Anjou and I created the GOLDZONE Experience to give people a sensory experience of what’s possible if you lived your life knowing what you really want in all areas. We offer an experience of life and a step-by-step guide to getting each area of life into the zone. If you already live this way, congratulations! If not, and you want an experience to fast-track your journey, consider exploring what GOLDZONE has to offer.

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P.S. Most people I meet are overscheduled. They run from meeting to meeting. With such busy schedules, where is space and time to think about what you really want for the rest of your life? When do you take the time to work on yourself — your most important and often neglected asset? The GOLDZONE Experience offers you a chance to slow down for a few days to relax, reflect, and reinvent!

P.P.S. Do you want more spirit, meaning, and fulfillment in your life, career, or business? Now is the time to do it! Reinvent Yourself!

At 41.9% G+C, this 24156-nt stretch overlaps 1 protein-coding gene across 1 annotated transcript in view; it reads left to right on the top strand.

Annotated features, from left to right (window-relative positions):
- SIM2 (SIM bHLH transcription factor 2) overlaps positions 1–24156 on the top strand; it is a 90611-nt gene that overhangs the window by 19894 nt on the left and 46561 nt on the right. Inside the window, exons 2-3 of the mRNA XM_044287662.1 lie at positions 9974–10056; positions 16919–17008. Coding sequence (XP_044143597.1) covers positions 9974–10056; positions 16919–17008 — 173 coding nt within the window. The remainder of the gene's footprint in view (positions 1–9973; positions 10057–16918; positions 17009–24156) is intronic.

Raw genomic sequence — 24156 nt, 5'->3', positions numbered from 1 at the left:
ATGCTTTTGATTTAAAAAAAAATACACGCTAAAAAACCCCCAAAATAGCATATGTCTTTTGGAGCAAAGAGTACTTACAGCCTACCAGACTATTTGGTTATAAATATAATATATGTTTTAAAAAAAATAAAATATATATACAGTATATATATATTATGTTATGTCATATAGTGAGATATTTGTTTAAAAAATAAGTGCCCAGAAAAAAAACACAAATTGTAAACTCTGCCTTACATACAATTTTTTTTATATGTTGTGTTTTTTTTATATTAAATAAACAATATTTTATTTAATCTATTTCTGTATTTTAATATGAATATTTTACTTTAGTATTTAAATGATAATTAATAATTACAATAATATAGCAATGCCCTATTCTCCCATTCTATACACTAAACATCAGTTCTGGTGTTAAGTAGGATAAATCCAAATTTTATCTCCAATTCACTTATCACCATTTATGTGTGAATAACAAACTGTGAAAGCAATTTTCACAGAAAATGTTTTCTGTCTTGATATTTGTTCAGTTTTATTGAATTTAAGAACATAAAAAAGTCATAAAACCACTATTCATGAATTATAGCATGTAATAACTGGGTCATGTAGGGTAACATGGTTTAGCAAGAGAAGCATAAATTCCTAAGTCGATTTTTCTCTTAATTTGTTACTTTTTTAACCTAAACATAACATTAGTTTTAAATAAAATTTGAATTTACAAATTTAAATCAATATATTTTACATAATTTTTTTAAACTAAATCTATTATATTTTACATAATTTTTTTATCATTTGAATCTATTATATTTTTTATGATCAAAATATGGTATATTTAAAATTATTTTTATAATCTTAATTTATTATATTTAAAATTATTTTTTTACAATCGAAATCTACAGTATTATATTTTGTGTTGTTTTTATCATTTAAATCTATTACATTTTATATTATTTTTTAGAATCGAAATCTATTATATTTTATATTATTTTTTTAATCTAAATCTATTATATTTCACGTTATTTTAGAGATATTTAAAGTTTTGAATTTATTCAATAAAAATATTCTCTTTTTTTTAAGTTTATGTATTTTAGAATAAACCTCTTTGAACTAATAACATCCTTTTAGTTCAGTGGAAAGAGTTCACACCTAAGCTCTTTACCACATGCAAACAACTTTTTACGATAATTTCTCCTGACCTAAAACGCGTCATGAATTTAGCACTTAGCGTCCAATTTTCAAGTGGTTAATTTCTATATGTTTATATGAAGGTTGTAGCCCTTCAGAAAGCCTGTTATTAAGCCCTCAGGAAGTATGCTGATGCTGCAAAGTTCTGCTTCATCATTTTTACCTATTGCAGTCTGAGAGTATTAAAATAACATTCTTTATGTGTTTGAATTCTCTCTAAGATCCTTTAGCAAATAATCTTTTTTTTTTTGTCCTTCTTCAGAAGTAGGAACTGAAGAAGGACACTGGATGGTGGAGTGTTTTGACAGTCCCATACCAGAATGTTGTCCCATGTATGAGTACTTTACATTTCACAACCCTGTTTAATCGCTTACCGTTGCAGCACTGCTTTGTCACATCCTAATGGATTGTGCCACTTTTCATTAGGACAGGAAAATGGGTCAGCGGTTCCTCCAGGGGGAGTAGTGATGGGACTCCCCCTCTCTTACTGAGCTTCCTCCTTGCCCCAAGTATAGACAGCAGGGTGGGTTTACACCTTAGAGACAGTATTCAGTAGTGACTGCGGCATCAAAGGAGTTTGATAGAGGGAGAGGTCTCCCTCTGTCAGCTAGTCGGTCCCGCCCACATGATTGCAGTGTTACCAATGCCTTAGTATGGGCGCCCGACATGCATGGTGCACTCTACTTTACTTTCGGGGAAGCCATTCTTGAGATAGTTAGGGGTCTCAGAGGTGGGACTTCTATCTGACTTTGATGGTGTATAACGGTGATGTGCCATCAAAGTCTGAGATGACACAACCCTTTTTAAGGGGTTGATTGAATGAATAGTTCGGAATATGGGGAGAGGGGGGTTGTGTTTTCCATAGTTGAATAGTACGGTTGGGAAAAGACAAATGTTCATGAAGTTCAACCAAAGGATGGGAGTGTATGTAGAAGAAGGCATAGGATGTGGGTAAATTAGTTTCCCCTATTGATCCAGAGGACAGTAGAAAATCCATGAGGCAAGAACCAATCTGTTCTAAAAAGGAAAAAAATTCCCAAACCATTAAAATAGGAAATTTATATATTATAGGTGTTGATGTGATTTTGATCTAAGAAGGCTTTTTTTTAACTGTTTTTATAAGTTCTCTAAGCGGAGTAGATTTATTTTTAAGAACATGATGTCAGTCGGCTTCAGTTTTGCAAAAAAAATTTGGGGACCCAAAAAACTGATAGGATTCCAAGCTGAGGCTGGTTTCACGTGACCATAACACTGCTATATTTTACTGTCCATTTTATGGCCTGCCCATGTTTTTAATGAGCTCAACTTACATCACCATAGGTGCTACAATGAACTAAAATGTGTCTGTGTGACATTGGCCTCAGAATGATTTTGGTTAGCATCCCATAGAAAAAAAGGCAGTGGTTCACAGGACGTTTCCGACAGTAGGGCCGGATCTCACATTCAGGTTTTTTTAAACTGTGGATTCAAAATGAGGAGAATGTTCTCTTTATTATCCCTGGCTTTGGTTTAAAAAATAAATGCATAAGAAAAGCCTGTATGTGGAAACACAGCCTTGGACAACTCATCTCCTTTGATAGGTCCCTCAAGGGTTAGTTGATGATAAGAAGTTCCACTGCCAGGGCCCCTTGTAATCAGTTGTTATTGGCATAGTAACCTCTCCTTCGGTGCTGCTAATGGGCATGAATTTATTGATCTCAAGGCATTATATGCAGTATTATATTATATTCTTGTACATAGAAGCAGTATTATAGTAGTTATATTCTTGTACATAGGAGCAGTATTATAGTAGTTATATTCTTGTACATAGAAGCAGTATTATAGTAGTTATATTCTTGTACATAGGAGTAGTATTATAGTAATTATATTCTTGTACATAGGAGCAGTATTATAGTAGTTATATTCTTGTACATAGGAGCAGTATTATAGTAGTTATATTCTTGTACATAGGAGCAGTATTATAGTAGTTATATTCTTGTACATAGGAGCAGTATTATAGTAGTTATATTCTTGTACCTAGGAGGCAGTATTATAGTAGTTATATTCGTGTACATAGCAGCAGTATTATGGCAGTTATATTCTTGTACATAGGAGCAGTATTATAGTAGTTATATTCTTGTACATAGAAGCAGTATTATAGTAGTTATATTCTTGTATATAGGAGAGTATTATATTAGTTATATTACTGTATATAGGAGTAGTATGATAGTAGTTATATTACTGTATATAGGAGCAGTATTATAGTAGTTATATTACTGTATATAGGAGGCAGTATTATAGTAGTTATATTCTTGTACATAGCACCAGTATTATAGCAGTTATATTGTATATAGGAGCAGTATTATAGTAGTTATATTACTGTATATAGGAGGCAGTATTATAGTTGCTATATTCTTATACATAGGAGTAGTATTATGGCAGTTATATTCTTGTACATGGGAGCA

Man’s Search for Meaning

Man’s Search for Meaning is one of the all-time great books on life meaning and purpose by Viktor Frankl. First published in 1946, Frankl chronicles his experiences as a prisoner in Nazi concentration camps during World War II.

When faced with unimaginable suffering, there are four differing approaches one could take; 1) to give up and resign oneself to fate 2) turn to religion 3) spiritualize the circumstances 4) find practical purpose and meaning in life, then immersively imagine a positive outcome.

The Science of Persuasion

Are You a Manager or a Leader?

What is your level of Consciousness?

Did you know that the higher your Consciousness, the more results you get? Consciousness can be measured on a scale. There are 7 Zones or categories of Consciousness. Download free slides, workbook and bonus $125 gift now! >>> https://goldzoneleaders.com/slides/